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Chicago Enhances “Ban the Box” Legislation

Date Published: February 02, 2015 | Last Updated:September 15, 2023 | By Accurate Background
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Chicago, IL, has passed Ordinance No O2014-8347, enhancing the City’s “Ban the Box” law. The new law amends Chapter 2-160 of the Municipal Code regarding employment discrimination and goes beyond Illinois’ Job Opportunities for Qualified Applicants Act.

Who does this affect?

The law applies to both private and public sector employers. The City of Chicago and its sister agencies (Chicago Public Schools, Chicago Park District, Chicago Transit Authority, the City Colleges of Chicago, Chicago Housing Authority, and Public Building Commission) qualify as employers for purposes of this chapter.

When does this go into effect?

Effective January 1, 2015, the same day as the state of Illinois’ “ban the box” legislation.

What is included in the law?

The legislation states that employers that are not subject to the Illinois Job Opportunities for Qualified Applicants Act, may not inquire about or into, consider, or require disclosure of an applicant’s criminal record or criminal history until after the applicant has been determined qualified for the relevant position and notified that he/she has been selected for an interview, or, if there is no interview, until after a conditional offer of employment is extended to the applicant. This does not prohibit providing written notice of specific offenses that will disqualify the applicant from employment in a particular position.

Are there any exceptions?

Yes. The requirements do not apply to positions where federal or state law excludes applicants with certain criminal convictions from the relevant position, a standard fidelity bond or an equivalent bond is required for the relevant position, and/or the relevant position requires a license under the Emergency Medical Services (EMS) Systems Act, 210 ILCS 50/1, et seq. The employer should read the ordinance to determine if their organization meets any of the exception criteria.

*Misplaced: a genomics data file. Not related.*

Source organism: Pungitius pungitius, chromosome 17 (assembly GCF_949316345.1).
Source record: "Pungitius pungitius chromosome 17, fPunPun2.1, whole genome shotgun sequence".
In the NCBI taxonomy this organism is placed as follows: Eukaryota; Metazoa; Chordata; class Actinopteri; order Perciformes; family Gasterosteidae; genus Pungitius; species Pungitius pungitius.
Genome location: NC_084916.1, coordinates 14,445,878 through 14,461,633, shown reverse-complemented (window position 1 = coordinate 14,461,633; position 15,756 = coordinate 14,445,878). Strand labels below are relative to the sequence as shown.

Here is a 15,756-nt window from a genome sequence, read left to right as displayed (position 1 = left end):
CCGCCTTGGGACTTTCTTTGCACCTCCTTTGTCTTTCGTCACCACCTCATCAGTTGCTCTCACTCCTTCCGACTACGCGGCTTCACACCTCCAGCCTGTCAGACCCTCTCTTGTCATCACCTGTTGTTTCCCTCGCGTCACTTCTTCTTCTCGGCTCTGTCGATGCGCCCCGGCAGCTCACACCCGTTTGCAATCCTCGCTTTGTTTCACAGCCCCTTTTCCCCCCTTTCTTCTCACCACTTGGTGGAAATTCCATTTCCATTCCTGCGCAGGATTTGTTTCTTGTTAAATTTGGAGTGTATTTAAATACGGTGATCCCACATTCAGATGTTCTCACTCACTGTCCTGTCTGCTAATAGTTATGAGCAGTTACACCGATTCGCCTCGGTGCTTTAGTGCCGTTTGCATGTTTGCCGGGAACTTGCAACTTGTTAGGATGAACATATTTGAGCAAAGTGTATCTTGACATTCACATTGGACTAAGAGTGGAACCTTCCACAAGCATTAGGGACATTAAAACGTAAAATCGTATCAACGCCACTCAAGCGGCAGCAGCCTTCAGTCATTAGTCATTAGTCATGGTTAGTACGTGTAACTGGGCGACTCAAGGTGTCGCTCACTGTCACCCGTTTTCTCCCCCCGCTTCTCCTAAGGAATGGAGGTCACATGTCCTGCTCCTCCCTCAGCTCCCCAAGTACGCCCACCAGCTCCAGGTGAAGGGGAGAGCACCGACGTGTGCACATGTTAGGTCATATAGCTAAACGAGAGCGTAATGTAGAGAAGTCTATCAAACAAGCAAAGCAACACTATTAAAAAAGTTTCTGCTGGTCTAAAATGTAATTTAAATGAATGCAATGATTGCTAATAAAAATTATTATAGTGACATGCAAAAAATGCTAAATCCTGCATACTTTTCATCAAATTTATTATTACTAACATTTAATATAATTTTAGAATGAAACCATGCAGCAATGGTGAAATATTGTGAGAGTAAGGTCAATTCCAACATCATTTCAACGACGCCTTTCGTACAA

What does an employer need to consider before taking adverse action based on an applicant’s criminal history?

If any employer, including one subject to the Illinois Job Opportunities for Qualified Applicants Act, makes a decision not to hire an applicant based entirely or partially on the applicant’s criminal record or history, the employer shall inform the applicant of this basis at the time he/she is informed of the decision.

If the City of Chicago or a sister agency determines that the applicant has a criminal conviction, that fact, standing alone, shall not automatically disqualify the applicant from employment. The decision to employ the applicant shall take into account:

  • The nature of the applicant’s specific offense or offenses;
  • The nature of the applicant’s sentencing;
  • The applicant’s number of convictions;
  • The length of time that has passed following the applicant’s most recent conviction;
  • The relationship between the applicant’s crimes and the nature of the relevant position;
  • The age of the applicant at the time of his most recent conviction;
  • Any evidence of rehabilitation, including, but not limited to, whether the applicant has completed a treatment or counseling program or received a certification of relief from disabilities or good conduct;
  • The extent to which the applicant has been open, honest, and cooperative in examining his background; and
  • Any other information relevant to the applicant’s suitability for the relevant position.


We recommend you review and discuss with your legal counsel this ordinance as well as your organization’s policies and procedures to ensure compliance with the changing laws.

Contact Accurate Background

For additional questions, please contact Accurate Background at 800.216.8024. For more information regarding recent Ban the Box initiatives in other states and jurisdictions, visit our Legislative Updates page.

Please note: The information provided above is strictly for educational purposes. It is not intended to be legal advice, either expressed or implied. Accurate Background recommends that you consult with your legal counsel regarding all employment regulations.


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